Rabies surveillance in the United States during 1997

John W. Krebs From the Viral and Rickettsial Zoonoses Branch, Division of Viral and Rickettsial Diseases, National Center for Infectious Diseases, Centers for Disease Control and Prevention, 1600 Clifton Rd NE, Atlanta, GA 30333.

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Jean S. Smith From the Viral and Rickettsial Zoonoses Branch, Division of Viral and Rickettsial Diseases, National Center for Infectious Diseases, Centers for Disease Control and Prevention, 1600 Clifton Rd NE, Atlanta, GA 30333.

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Charles E. Rupprecht From the Viral and Rickettsial Zoonoses Branch, Division of Viral and Rickettsial Diseases, National Center for Infectious Diseases, Centers for Disease Control and Prevention, 1600 Clifton Rd NE, Atlanta, GA 30333.

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James E. Childs From the Viral and Rickettsial Zoonoses Branch, Division of Viral and Rickettsial Diseases, National Center for Infectious Diseases, Centers for Disease Control and Prevention, 1600 Clifton Rd NE, Atlanta, GA 30333.

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Summary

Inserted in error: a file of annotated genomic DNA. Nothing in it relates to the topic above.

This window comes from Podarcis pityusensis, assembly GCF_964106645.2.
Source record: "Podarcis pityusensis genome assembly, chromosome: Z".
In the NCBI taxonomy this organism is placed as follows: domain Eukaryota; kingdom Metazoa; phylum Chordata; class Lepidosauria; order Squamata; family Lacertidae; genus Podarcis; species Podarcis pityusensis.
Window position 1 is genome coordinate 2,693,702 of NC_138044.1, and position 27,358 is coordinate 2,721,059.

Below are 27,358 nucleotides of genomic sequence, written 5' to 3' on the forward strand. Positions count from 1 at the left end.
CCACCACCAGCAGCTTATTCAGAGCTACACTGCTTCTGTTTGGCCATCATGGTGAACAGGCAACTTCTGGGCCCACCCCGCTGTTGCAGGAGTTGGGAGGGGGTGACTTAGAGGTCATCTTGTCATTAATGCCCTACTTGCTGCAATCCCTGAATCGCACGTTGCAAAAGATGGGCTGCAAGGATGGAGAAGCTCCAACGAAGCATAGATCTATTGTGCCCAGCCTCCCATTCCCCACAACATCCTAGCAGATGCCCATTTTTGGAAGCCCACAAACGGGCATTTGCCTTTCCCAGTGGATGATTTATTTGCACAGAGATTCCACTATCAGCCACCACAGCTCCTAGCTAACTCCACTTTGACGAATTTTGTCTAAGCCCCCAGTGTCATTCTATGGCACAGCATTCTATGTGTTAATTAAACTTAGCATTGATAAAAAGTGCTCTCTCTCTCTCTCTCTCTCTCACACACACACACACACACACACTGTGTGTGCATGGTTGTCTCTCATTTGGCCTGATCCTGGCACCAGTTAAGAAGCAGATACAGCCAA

In 1997, 49 states, the District of Columbia, and Puerto Rico reported 8,509 cases of rabies in nonhuman animals and 4 cases in human beings to the Centers for Disease Control and Prevention. Nearly 93% (7,899) were wild animals, whereas 7% (610) were domestic species. The total number of reported cases increased 19.4% from that of 1996 (7,128 cases). Increases were apparent in each of the major species groups, with the exception of cattle. The relative contributions of these groups to the total reported for 1997 were as follows: raccoons (50.5%; 4,300 cases), skunks (24.0%; 2,040), bats (11.3%; 958), foxes (5.3%; 448), cats (3.5%; 300), dogs (1.5%; 126), and cattle (1.4%; 122). The 958 cases of rabies reported in bats represented a 29.3% increase over the total reported for 1996 and the greatest number reported since 1984, with cases reported by 46 of the 48 contiguous states. The epizootic of rabies in raccoons expanded into Ohio in 1997 and now includes 19 states and the District of Columbia. Thirteen states, where rabies in raccoons is enzootic, reported increases over 1996 in total numbers of reported cases. Among these, New York (1,264 cases), North Carolina (879), Virginia (690), and Maryland (619) reported the greatest numbers of cases. Five states reported increases that exceeded 50%, compared with cases reported in 1996: Ohio (673.3%; 15 cases in 1996 to 116 in 1997), Massachusetts (144.3%; 115 to 281), South Carolina (97.9%; 96 to 190), Connecticut (97.4%; 274 to 541), and Maine (86.3%; 131 to 244). Cases of rabies associated with foci of rabies in foxes in west central Texas and in dogs and coyotes in southern Texas continued to decline, with this state reporting 78.3% fewer rabid foxes (13 cases), 26.7% fewer rabid dogs (11), and 63.2% fewer rabid coyotes (7) during 1997, compared with 1996. Reported cases of rabies in cats (300) and dogs (126) increased 12.8% and 13.5%, respectively, whereas cases in cattle (122) decreased by 6.9%. Thirty states, the District of Columbia, and Puerto Rico reported increases in rabies in animals during 1997, compared with decreases reported by 31 states and the District of Columbia in 1996. One state (Mississippi; 5 cases) remained unchanged. Hawaii was the only state that did not report a case of rabies in 1997. Four indigenously acquired cases of rabies reported in human beings were the result of infection with rabies virus variants associated with bats.